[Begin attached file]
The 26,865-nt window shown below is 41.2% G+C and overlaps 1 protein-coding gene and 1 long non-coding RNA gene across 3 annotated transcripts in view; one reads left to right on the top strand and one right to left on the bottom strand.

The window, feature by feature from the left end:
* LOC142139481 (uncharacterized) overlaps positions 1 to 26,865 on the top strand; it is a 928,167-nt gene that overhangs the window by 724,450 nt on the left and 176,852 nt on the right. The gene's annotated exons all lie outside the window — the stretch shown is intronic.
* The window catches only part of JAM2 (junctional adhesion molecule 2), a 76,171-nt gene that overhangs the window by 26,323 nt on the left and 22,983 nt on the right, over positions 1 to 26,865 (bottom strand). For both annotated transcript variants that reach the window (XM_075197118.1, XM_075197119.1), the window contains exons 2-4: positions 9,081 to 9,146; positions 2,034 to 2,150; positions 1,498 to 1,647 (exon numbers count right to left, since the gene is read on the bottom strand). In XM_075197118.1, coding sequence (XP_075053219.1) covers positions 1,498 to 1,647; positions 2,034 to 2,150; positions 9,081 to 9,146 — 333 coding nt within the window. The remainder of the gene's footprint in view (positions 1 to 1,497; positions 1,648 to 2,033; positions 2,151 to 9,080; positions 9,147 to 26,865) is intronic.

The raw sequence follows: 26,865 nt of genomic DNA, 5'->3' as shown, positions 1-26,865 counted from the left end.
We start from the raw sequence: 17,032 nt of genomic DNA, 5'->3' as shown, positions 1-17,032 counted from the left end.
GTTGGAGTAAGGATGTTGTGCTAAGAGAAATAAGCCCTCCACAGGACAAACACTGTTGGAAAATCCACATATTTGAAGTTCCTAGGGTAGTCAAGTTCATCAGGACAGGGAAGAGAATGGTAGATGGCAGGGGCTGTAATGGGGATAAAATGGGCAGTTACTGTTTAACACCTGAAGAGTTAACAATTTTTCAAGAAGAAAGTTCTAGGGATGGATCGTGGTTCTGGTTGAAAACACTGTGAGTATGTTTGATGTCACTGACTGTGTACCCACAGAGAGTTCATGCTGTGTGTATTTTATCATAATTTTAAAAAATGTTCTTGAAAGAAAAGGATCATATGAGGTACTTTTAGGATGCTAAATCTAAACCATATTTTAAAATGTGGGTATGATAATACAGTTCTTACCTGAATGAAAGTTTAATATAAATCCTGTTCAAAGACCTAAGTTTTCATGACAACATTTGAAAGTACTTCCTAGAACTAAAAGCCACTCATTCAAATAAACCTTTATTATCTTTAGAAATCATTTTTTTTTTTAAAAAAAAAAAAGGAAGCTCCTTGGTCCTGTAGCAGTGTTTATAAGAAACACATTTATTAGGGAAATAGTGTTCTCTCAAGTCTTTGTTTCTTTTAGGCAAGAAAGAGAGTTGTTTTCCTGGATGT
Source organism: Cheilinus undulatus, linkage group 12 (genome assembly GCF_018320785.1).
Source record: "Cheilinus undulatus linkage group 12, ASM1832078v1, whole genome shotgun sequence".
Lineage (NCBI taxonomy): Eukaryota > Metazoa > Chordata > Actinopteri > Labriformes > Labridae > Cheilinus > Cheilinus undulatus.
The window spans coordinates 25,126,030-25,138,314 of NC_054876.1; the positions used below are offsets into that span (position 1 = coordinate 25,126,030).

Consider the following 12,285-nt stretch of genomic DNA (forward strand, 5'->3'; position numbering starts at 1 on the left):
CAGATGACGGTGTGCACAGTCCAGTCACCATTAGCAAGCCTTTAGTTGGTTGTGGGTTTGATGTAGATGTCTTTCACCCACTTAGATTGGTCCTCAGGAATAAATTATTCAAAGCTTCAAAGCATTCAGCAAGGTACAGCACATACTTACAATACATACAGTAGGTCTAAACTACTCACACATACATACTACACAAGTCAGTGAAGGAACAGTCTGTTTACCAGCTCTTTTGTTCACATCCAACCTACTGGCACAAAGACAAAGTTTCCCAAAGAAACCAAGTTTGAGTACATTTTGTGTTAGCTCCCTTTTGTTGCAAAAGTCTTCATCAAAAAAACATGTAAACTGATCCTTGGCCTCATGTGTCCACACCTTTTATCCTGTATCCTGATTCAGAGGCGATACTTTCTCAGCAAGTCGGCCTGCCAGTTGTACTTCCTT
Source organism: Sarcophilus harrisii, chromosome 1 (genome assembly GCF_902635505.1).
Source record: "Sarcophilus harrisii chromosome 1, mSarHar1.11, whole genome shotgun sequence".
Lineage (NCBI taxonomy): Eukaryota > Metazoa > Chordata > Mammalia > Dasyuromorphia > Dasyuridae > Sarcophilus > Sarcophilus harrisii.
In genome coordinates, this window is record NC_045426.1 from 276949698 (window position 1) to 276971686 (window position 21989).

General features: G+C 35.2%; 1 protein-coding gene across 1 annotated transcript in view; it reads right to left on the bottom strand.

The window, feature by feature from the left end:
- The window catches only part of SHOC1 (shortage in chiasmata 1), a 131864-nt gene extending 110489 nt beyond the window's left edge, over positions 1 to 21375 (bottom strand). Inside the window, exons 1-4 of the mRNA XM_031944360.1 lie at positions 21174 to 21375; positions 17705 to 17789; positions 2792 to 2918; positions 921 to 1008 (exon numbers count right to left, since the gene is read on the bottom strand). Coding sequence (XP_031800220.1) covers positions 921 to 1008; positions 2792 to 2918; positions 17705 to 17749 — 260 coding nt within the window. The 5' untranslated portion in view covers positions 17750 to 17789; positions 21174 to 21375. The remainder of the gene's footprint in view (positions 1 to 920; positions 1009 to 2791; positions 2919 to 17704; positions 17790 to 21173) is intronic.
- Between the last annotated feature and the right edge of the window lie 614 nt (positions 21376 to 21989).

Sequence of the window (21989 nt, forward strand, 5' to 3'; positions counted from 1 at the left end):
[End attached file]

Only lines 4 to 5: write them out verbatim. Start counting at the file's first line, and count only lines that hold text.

* The window catches only part of JAM2 (junctional adhesion molecule 2), a 76,171-nt gene that overhangs the window by 26,323 nt on the left and 22,983 nt on the right, over positions 1 to 26,865 (bottom strand). For both annotated transcript variants that reach the window (XM_075197118.1, XM_075197119.1), the window contains exons 2-4: positions 9,081 to 9,146; positions 2,034 to 2,150; positions 1,498 to 1,647 (exon numbers count right to left, since the gene is read on the bottom strand). In XM_075197118.1, coding sequence (XP_075053219.1) covers positions 1,498 to 1,647; positions 2,034 to 2,150; positions 9,081 to 9,146 — 333 coding nt within the window. The remainder of the gene's footprint in view (positions 1 to 1,497; positions 1,648 to 2,033; positions 2,151 to 9,080; positions 9,147 to 26,865) is intronic.

The raw sequence follows: 26,865 nt of genomic DNA, 5'->3' as shown, positions 1-26,865 counted from the left end.